by Paul Smeltzer
Athens Gunsmith Service, Athens LA.
This the first in a series of articles on firearms restoration of civilian and military guns, inexpensive and common guns, as well as some high dollar and somewhat rare pieces. We will look at a variety of techniques, tools, how to’s and some interesting museum pieces. As I sit in my office writing this there is a Boyd’s anti tank gun from the North Louisiana Military Museum on the other side of the room, not very many of those around.
To start off with I thought I would make a few comments about restorations in general. I am sometimes concerned that when folks talk about restoring something they visualize a new pristine “out of the box” look. While that is an expectation of some people, more often than not, that is not the case in firearms restoration, at least not in my business. Restoration can mean anything from what I would consider a clean up/fix up project, to a full blown new everything but the receiver job. Most of the time it is somewhere in between. The reason being:
Lesson #1 “Beauty is in the eye of the beholder”. Restoration is more about the aesthetic than anything else, generally the owner has a piece that doesn’t look like what they expect it to look like. Before we get lost in good looks let me state that functionality is also of importance to gun owners. The thing about the mechanics of how, or if the firearm functions is that it is generally unseen more of a black and white issue, either it does or doesn’t work. Most of the time you can’t tell which is the case by picking it up. If there is a malfunction you repair it, repairs by themselves are a different topic to be covered elsewhere. Although a repair might be part of a restoration, the big picture with a restoration is how does it” look”. When the owner first picks up that restored treasure, the critical point will be how does it look. Does it look like he or she imagined it to look like?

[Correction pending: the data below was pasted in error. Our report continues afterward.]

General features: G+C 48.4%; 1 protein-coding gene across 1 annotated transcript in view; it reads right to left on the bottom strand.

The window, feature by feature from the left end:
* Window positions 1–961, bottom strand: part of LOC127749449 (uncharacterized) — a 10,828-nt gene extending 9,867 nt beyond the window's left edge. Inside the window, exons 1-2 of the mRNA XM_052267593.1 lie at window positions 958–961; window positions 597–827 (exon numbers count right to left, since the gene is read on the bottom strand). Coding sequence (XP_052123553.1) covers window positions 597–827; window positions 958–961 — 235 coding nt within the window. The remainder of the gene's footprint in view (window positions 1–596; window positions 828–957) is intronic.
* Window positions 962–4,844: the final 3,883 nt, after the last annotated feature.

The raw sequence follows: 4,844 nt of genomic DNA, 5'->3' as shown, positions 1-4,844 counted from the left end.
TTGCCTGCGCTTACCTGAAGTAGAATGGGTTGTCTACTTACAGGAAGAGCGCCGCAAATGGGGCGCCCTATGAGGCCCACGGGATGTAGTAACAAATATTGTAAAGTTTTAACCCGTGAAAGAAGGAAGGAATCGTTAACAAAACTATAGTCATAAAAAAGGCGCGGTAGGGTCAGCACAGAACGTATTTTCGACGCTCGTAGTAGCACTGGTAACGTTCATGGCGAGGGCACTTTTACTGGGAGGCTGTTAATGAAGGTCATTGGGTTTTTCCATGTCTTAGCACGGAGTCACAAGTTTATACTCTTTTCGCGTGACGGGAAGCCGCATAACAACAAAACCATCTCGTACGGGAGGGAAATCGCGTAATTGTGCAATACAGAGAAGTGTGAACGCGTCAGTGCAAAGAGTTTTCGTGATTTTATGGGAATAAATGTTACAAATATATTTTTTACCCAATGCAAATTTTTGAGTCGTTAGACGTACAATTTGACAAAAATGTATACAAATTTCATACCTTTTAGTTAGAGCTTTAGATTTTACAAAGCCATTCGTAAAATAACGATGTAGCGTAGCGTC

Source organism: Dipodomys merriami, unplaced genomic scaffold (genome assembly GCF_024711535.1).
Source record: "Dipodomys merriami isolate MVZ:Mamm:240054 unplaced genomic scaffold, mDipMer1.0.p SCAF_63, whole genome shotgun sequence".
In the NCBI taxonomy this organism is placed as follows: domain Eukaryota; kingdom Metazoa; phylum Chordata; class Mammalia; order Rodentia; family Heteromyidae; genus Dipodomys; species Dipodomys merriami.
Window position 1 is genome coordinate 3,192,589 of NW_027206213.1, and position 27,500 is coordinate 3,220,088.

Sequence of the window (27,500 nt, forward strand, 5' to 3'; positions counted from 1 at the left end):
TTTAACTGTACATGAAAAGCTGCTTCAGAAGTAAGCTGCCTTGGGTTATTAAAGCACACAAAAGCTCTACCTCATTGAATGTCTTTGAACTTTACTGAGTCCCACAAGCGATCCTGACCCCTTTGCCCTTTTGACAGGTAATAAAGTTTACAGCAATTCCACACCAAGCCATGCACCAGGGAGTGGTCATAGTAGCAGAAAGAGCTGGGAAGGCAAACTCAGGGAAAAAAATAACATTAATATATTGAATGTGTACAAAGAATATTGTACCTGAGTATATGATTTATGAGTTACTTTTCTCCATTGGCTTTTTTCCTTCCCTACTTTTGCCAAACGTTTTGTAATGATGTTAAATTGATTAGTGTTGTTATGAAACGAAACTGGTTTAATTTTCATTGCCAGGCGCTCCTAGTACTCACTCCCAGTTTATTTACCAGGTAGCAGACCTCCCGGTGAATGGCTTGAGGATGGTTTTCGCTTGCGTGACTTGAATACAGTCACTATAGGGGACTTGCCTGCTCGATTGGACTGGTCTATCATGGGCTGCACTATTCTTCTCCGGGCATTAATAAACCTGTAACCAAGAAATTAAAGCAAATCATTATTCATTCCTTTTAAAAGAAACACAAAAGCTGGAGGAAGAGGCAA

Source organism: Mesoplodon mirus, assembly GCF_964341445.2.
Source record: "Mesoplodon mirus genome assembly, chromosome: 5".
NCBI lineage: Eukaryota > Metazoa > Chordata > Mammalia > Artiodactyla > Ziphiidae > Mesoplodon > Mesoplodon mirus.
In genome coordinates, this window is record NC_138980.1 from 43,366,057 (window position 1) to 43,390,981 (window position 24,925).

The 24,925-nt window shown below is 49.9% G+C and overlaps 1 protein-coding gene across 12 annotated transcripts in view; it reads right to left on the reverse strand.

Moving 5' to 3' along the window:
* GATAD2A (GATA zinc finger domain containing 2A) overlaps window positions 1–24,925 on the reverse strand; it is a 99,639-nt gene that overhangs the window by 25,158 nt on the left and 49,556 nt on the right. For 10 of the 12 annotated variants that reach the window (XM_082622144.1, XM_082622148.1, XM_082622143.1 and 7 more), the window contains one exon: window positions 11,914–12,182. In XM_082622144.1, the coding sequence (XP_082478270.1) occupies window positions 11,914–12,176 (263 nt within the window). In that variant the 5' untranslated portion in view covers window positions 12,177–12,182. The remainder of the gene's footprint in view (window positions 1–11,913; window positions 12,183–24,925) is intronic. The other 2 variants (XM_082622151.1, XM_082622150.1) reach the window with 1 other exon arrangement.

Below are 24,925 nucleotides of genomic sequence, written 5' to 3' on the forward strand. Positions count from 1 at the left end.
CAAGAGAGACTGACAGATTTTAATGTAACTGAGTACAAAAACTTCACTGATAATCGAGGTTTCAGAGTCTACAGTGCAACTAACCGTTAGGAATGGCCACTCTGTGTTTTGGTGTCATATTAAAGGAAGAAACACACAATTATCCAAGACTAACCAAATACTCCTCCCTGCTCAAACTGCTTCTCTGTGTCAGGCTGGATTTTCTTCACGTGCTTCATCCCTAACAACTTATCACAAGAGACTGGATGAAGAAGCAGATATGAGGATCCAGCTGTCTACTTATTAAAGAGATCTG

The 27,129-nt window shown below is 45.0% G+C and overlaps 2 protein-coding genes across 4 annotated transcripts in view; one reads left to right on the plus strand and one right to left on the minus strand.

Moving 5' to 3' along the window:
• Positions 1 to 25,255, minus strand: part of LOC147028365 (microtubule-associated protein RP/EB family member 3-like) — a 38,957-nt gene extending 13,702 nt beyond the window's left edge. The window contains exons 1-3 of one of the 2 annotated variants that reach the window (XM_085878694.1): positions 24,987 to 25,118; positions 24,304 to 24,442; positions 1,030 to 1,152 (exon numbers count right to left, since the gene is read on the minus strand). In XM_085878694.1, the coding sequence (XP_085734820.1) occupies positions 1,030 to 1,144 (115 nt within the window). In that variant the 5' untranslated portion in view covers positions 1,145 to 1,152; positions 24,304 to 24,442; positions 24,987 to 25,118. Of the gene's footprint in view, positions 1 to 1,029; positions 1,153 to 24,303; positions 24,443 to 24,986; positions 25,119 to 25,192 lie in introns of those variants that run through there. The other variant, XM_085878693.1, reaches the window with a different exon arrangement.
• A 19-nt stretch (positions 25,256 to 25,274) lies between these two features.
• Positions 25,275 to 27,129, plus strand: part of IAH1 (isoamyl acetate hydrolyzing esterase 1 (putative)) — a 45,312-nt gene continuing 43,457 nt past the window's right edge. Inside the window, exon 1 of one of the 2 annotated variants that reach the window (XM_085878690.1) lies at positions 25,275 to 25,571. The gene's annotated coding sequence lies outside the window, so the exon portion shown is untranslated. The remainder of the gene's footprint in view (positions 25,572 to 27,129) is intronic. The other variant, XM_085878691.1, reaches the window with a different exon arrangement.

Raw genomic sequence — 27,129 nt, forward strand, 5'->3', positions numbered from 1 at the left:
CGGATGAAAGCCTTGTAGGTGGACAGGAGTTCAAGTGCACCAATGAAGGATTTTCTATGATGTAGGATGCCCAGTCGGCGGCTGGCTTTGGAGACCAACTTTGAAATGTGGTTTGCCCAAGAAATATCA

Lesson #2 – There is usually an emotional attachment to the firearm. Most all of the private firearms that I have done have some story to it, some emotional attachment that the owner has to relatives or parts of their lives. The old single shot Savage .22 may be worn and broken down and not worth the price for the parts to me and you, but to someone else it was Pap Pap’s rifle and when you were 5 he taught you how to shoot that gun. In fact you shot your first squirrel with that rifle, your sister learned how to shoot with that rifle, it has been in the family “forever”, “sure would be nice to knock off all that rust and do something with the wood. Would be nice to have it “looking” like it used to. I would like to be able to pass it on to my 3 year old grandson some day.” That is at the heart of restoration. It is not only restoring a mechanical object, but it is restoring a time and place, it is about restoring a relationship, a connection, it pushes an emotional button. When you are doing this kind of work, first thing you need to learn is to be respectful.